Fiscal stimulus should improve global growth says Russell Investments

6th December 2016

Global economic growth is likely to improve, spurred by fiscal stimulus as political leaders worldwide move away from austerity says Russell Investments.

Longer-term, however, they think the prospect of trade protectionism raised by Brexit and the U.S. presidential election could mean slower growth and higher inflation.

Wouter Sturkenboom, senior investment strategist EMEA, at Russell Investments, says: “Buckle up for what could be a roller-coaster investing ride in 2017. We will watch closely for evidence that markets have moved too far into fear or euphoria and look for downside protection when it is cheap.”

UK: growth outlook below market expectation, with all eyes on the path of Brexit 

According Russell Investments, where the UK ends up on the Hard or Soft Brexit spectrum is critical because of the amount of economic and financial disruption that could increase if the UK moved towards a Hard Brexit. The firm believes that while risk of a UK recession has declined, it expects growth to slow significantly and is predicting a growth rate slightly below consensus between 0.8% and 1.2%

Sturkenboom says: “All in all, the forces pulling the UK back from a Hard Brexit are every bit as formidable as those pushing towards it. Unfortunately, for now we simply have to wait and see how these competing forces play out. While equity valuations remain slightly cheap, we are maintaining a small underweight position in UK equities. For fixed income investors, they should take note of the balance between near term oversold sentiment signals and medium term slightly expensive valuations.”

US: equity valuations expensive, and anticipation of Trump stimulus could lead to an extended overbought period

In the U.S., Russell Investments highlight Trumponomics is untested and they believe too much stimulus could overheat the U.S. economy, resulting in more Fed tightening and an economic downturn in 2018.  They see equity market valuations as already expensive, and they caution that euphoric anticipation of Trump stimulus could lead to an extended overbought period.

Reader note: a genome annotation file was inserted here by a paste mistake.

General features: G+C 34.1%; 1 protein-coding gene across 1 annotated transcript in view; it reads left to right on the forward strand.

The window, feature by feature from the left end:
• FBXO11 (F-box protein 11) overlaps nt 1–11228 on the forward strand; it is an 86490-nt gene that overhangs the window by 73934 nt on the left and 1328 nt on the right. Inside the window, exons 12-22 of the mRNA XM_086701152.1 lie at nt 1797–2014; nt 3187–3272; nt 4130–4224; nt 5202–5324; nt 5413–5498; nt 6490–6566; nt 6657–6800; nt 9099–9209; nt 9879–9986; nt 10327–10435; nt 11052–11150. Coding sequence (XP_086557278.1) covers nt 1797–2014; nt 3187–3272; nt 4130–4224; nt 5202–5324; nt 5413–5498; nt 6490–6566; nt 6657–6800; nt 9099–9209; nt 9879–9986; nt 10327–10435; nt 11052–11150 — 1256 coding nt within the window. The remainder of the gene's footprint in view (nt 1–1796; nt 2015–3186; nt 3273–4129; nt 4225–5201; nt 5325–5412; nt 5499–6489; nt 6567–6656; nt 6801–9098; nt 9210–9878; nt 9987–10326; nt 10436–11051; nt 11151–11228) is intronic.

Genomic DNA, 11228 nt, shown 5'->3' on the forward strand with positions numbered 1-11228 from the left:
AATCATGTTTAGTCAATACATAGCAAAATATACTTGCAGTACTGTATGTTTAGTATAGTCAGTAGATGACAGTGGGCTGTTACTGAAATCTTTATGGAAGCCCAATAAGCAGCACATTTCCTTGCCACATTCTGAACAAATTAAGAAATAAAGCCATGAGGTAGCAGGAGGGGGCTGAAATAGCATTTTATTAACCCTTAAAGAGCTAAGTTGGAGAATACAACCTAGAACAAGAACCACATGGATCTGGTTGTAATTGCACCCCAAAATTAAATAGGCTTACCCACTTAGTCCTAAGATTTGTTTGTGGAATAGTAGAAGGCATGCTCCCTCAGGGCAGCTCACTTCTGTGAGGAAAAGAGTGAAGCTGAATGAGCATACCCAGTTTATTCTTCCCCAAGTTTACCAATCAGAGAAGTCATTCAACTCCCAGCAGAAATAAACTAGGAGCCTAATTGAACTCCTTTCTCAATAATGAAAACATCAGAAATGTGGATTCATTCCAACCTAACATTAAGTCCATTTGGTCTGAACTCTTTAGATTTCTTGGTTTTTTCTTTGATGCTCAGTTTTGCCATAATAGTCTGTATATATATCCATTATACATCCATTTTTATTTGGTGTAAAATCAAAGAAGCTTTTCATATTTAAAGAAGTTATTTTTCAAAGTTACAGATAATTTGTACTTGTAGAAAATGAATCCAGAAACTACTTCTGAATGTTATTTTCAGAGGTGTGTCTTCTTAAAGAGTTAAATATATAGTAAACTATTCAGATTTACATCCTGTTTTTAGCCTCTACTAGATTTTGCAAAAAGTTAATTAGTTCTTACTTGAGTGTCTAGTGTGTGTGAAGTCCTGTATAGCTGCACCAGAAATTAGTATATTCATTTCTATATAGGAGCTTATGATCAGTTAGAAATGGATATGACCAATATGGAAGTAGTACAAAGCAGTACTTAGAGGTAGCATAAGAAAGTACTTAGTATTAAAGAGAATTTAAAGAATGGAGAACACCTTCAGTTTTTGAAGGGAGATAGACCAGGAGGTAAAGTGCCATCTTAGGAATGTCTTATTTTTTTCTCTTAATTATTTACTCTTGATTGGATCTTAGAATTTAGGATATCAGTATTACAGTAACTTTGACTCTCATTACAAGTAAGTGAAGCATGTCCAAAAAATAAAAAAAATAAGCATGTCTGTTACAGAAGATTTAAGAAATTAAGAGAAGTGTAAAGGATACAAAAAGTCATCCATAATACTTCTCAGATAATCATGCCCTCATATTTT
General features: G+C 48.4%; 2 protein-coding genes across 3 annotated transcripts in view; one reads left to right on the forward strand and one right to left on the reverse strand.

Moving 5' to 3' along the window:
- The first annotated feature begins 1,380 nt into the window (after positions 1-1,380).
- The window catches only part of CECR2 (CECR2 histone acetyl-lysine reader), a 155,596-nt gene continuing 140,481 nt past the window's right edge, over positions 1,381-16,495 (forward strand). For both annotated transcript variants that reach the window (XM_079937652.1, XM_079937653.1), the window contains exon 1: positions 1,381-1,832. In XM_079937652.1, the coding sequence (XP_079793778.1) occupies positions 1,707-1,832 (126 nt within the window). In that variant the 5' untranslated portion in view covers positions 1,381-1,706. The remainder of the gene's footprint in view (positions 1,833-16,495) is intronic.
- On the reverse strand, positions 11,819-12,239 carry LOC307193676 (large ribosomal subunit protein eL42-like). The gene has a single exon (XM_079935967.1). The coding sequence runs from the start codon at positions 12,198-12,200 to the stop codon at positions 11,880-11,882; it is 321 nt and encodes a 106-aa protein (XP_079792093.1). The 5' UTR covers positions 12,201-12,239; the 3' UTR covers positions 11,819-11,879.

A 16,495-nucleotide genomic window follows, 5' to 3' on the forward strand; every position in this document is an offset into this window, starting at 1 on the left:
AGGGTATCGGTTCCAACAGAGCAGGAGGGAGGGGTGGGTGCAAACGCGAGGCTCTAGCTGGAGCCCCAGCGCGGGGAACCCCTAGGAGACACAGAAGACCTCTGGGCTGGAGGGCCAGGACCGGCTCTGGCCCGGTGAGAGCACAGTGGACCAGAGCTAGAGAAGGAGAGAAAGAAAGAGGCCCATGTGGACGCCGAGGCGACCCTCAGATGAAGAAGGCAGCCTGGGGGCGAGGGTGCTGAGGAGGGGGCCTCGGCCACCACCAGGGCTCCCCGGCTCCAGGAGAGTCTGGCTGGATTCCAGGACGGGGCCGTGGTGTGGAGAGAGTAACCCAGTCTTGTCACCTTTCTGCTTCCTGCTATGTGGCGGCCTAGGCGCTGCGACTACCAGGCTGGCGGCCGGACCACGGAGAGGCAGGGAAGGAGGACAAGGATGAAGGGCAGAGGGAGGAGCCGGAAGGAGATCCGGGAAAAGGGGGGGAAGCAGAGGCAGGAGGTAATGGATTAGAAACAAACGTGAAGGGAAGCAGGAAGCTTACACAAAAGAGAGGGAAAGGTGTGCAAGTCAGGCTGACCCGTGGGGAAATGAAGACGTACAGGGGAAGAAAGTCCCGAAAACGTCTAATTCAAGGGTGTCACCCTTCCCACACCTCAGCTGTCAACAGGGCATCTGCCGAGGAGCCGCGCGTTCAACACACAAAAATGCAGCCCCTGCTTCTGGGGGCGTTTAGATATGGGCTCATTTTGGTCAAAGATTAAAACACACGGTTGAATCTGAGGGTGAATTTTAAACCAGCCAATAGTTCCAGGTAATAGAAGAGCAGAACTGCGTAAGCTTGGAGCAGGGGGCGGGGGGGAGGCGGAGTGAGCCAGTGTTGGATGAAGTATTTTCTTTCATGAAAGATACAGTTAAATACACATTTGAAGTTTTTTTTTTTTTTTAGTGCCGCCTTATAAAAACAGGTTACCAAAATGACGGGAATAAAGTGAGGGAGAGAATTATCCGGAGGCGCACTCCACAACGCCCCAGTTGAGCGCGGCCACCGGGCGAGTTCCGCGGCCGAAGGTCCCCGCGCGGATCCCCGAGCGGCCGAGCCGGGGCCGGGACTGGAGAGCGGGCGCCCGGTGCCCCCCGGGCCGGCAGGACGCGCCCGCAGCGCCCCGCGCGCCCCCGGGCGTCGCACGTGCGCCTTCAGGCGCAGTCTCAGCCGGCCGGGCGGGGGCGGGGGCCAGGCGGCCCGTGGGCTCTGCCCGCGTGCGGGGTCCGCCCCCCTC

Sturkenboom says: “Trumponomics is directionally pro-growth, pro-inflation, and our central scenario is a net addition of half a percentage point to real GDP growth. We believe corporate profit growth is likely to be in the mid-single digits at best, while currently high margins may feel pressure from rising labour costs and a stronger dollar. Against this backdrop, we favour Europe and Japan equities over the U.S. in global portfolios, and expect expensive U.S. valuations to limit future market performance.”

Europe: equities are slightly cheap in absolute terms; closed underweight position in core European bonds

On the outlook for European financial markets, Russell Investments is positive on the region’s outlook due to favourable fundamentals. It believes Eurozone equities are slightly cheap in an absolute sense and outright cheap relative to the U.S. Meanwhile, its investment division has closed its underweight position in core European bonds following yields rising slightly above the team’s year-end target of 0.2%. In 2017, they are predicting core bonds to remain range-bound at 0% to 0.5% and peripheral bonds at 1% to 2%.

Sturkenboom says:Waiting for outperformance in Eurozone financial markets has felt like waiting for Godot. Over the past year, every time it looked like an upward trend had been established, something caused it to falter. However, fundamentals have remained favourable in 2016 and this combined with attractive valuations continue to point to an overweight position to Eurozone equities. Looking ahead, the political risks need to be monitored, but we are optimistic there will not be any surprises in the Eurozone next year along the lines of the Brexit vote outcome or U.S. President-elect Trump’s victory.”

Outlook for Asia and currencies:


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